Prime Rib, got to be my favorite cut of meat

OPAH

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OK
the question is where is the Prime Rib cut on a Deer or Pig ?
 
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BelchFire

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Backstrap or loin is the prime rib. The "eye" of a T-bone is the loin muscle. True Prime Rib on a beef comes from a certain area (front to back) too, and I'm not good enough to tell you which end (I think front). A bonafide butcher would know.
 

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So for Deer and Pig it is the Back strap ?
 

Wild1

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No, it's cut differently and the taste and texture will be different. In other words, don't plan on getting "prime rib" from a hog. A beef prime rib is not the length of a venison backstrap (along both sides of the backbone), but rather cut usually cut from the 4th rib to the second to the last rib - at the backbone.
 

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OK no Venison or Pork Prime Rib, going out Friday and getting my Prime Rib on !
 

garlicsalt

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Ribeye is the best, good luck finding that on your pig............Hell good luck finding your pig!
 

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This week end my friend, the hunt is on
 

#1Predator

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There are two different naming systems allowed by the Bureau of Weights and Measures for restaurants versus supermarkets. It's confusing.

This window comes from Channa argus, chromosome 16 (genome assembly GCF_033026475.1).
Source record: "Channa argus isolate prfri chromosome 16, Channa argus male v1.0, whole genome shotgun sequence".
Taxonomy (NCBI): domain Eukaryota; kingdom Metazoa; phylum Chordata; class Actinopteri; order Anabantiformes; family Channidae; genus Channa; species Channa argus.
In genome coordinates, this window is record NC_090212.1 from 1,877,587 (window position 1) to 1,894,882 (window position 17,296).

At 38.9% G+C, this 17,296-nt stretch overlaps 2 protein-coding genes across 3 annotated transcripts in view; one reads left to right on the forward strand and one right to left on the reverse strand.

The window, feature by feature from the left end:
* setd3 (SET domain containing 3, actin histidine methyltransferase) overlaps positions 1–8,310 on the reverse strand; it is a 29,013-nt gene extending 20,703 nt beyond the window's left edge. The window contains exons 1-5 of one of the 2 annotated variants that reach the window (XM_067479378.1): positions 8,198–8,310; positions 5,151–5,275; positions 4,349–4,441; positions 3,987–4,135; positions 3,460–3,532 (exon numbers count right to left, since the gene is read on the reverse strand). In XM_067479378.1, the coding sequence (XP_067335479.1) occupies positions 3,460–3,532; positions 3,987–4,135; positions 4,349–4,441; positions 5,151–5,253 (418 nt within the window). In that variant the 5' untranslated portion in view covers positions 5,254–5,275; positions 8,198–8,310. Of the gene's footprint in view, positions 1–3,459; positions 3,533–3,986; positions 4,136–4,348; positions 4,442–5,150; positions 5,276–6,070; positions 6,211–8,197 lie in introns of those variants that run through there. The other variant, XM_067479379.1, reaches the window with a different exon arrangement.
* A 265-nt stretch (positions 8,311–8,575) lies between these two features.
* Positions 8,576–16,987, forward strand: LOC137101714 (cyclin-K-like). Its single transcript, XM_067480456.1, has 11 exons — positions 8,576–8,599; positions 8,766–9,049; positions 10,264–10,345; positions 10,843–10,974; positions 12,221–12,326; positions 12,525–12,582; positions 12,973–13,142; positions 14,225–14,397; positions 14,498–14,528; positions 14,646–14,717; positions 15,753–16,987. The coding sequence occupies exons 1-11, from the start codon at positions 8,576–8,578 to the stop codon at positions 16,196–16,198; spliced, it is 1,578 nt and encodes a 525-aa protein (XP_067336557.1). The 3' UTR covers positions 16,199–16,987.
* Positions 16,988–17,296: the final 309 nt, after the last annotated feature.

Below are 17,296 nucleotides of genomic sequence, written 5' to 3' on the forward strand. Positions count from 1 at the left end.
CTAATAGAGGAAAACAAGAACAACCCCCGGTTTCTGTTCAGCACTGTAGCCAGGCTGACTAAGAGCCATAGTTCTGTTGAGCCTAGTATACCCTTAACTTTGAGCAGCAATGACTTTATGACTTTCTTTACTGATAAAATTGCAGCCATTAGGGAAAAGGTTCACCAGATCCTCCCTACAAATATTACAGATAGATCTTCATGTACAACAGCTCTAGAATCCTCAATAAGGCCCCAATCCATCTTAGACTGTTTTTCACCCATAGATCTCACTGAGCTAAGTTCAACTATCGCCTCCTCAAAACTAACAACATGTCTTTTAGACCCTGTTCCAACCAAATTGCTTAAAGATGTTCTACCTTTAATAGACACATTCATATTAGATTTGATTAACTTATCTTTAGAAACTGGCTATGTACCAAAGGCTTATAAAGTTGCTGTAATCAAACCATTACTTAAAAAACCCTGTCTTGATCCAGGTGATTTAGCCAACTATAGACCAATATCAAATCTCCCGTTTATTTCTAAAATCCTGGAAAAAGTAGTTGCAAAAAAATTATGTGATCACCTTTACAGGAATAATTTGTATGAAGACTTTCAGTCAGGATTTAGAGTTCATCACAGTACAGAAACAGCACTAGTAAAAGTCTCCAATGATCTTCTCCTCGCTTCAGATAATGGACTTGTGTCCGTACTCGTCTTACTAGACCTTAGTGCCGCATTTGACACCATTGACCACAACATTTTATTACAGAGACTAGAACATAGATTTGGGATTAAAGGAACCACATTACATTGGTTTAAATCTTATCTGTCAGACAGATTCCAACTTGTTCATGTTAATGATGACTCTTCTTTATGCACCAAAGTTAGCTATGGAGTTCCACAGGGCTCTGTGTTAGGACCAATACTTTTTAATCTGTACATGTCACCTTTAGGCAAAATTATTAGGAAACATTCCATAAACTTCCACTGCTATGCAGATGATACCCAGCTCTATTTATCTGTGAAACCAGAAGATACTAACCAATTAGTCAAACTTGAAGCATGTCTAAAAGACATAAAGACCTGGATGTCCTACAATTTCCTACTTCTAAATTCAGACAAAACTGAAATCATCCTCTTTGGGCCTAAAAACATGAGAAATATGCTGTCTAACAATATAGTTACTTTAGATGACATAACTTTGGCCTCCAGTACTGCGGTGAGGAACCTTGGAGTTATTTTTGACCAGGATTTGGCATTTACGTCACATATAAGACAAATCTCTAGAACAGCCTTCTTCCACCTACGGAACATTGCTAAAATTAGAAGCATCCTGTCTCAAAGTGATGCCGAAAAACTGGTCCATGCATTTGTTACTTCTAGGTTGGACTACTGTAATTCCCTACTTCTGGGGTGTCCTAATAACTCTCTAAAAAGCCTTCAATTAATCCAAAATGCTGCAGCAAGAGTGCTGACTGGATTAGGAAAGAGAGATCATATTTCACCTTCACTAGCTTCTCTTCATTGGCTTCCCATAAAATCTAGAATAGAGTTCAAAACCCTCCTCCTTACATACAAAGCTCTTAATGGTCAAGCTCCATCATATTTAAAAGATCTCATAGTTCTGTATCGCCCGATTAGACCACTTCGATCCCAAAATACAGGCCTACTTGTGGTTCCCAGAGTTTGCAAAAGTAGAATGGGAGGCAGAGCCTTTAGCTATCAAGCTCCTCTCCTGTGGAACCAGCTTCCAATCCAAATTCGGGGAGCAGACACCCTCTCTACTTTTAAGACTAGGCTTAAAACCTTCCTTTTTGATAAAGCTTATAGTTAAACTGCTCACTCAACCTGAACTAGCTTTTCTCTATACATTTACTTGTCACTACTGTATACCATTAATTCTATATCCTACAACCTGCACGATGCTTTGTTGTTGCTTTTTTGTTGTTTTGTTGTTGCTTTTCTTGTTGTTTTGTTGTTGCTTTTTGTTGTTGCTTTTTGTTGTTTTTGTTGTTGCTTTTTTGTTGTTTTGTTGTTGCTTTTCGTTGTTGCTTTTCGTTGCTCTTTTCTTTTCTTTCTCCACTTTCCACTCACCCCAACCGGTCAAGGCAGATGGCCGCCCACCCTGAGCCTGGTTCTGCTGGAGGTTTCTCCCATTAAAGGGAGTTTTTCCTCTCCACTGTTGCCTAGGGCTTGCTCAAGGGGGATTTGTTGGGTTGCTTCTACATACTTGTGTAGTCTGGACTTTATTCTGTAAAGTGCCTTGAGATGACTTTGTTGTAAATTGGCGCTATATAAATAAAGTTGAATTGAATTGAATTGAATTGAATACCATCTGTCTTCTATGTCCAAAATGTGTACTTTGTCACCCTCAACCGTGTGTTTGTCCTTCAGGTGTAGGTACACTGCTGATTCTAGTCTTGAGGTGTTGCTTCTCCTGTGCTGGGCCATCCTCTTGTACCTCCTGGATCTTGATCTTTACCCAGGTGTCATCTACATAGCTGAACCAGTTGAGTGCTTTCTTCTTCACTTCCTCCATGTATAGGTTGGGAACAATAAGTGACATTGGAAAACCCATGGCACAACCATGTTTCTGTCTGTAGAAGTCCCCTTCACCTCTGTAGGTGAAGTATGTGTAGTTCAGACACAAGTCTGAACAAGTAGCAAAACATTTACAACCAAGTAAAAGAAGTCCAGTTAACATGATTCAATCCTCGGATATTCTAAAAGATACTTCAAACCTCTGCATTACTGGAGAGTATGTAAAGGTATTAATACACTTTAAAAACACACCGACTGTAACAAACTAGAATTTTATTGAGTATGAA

Starting from the shoulder of a steer, the first five ribs (including the shoulder blade) is the "chuck" (market name, "Chuck Roast" or "Chuck Steak" when cut to "steak" thickness , "Boneless Chuck Roast", "Rolled Shoulder Roast" (boneless chuck roast with netting)). The restaurant name is usually "Pot Roast", a generic name applied to any meat that is roasted in a pot (covered/with lid) in the oven. This is a tough piece of meat if "dry" cooked (BBQed, fried, etc.).

The next seven ribs are the "standing rib". There is a "large end" at the front (the end that was attached to the "chuck" before it was seperated) and a "small end" at the back, the part that was attached to the loin where the "T-bone", "Porterhouse" steaks come from, as well as the "New York" (bone-in version called a "Delmonico" steak by restaurants) and "Filet Mignon". A single rib is left attached to the loin at the "T-bone" end (where the standing rib was attached). FYI - Cattle have 13 ribs, pigs have 14 ribs.


Market name - "Standing Rib Roast"
Restaurant name - "Bone-in Ribeye"





Market name - "Boneless Rib Roast" or "Ribeye Roast"
Restaurant name - "Prime Rib" (usually, but not always, with the ribs and "lifter" (the top edge of meat separated from the bulk of the meat by a line of fat - see picture above) removed or "Ribeye".


Pork is a little different. The "backstrap" of a pig is roughly comparable to the "prime rib" of beef. The "center rib chops" and the "loin chops" in the picture are roughly equivalent to "prime rib". "Center loin" would be "T-bone/Porterhouse" territory and "sirloin end chops" would be roughly equal to "boneless top sirloin" in beef.


 
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